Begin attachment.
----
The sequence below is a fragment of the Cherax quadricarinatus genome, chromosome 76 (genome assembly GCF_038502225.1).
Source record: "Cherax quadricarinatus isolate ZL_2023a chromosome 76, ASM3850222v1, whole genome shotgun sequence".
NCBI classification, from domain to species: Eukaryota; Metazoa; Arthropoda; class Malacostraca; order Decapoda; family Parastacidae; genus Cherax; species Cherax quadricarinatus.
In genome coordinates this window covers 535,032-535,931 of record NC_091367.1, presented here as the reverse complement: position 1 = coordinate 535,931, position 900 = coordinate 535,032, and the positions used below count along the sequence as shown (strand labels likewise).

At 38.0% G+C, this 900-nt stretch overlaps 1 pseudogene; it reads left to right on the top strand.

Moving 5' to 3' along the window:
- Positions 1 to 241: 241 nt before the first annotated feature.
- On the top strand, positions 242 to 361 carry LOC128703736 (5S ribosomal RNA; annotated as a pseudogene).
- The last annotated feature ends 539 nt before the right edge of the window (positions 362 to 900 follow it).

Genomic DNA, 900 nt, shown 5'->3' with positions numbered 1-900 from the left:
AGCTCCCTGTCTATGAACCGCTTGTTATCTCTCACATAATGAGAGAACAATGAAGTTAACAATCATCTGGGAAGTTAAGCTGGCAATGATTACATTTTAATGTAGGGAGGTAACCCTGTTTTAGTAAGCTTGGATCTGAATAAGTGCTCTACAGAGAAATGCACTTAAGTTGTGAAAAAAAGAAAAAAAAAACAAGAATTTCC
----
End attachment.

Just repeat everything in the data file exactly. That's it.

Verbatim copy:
The sequence below is a fragment of the Cherax quadricarinatus genome, chromosome 76 (genome assembly GCF_038502225.1).
Source record: "Cherax quadricarinatus isolate ZL_2023a chromosome 76, ASM3850222v1, whole genome shotgun sequence".
NCBI classification, from domain to species: Eukaryota; Metazoa; Arthropoda; class Malacostraca; order Decapoda; family Parastacidae; genus Cherax; species Cherax quadricarinatus.
In genome coordinates this window covers 535,032-535,931 of record NC_091367.1, presented here as the reverse complement: position 1 = coordinate 535,931, position 900 = coordinate 535,032, and the positions used below count along the sequence as shown (strand labels likewise).

At 38.0% G+C, this 900-nt stretch overlaps 1 pseudogene; it reads left to right on the top strand.

Moving 5' to 3' along the window:
- Positions 1 to 241: 241 nt before the first annotated feature.
- On the top strand, positions 242 to 361 carry LOC128703736 (5S ribosomal RNA; annotated as a pseudogene).
- The last annotated feature ends 539 nt before the right edge of the window (positions 362 to 900 follow it).

Genomic DNA, 900 nt, shown 5'->3' with positions numbered 1-900 from the left:
AGCTCCCTGTCTATGAACCGCTTGTTATCTCTCACATAATGAGAGAACAATGAAGTTAACAATCATCTGGGAAGTTAAGCTGGCAATGATTACATTTTAATGTAGGGAGGTAACCCTGTTTTAGTAAGCTTGGATCTGAATAAGTGCTCTACAGAGAAATGCACTTAAGTTGTGAAAAAAAGAAAAAAAAAACAAGAATTTCC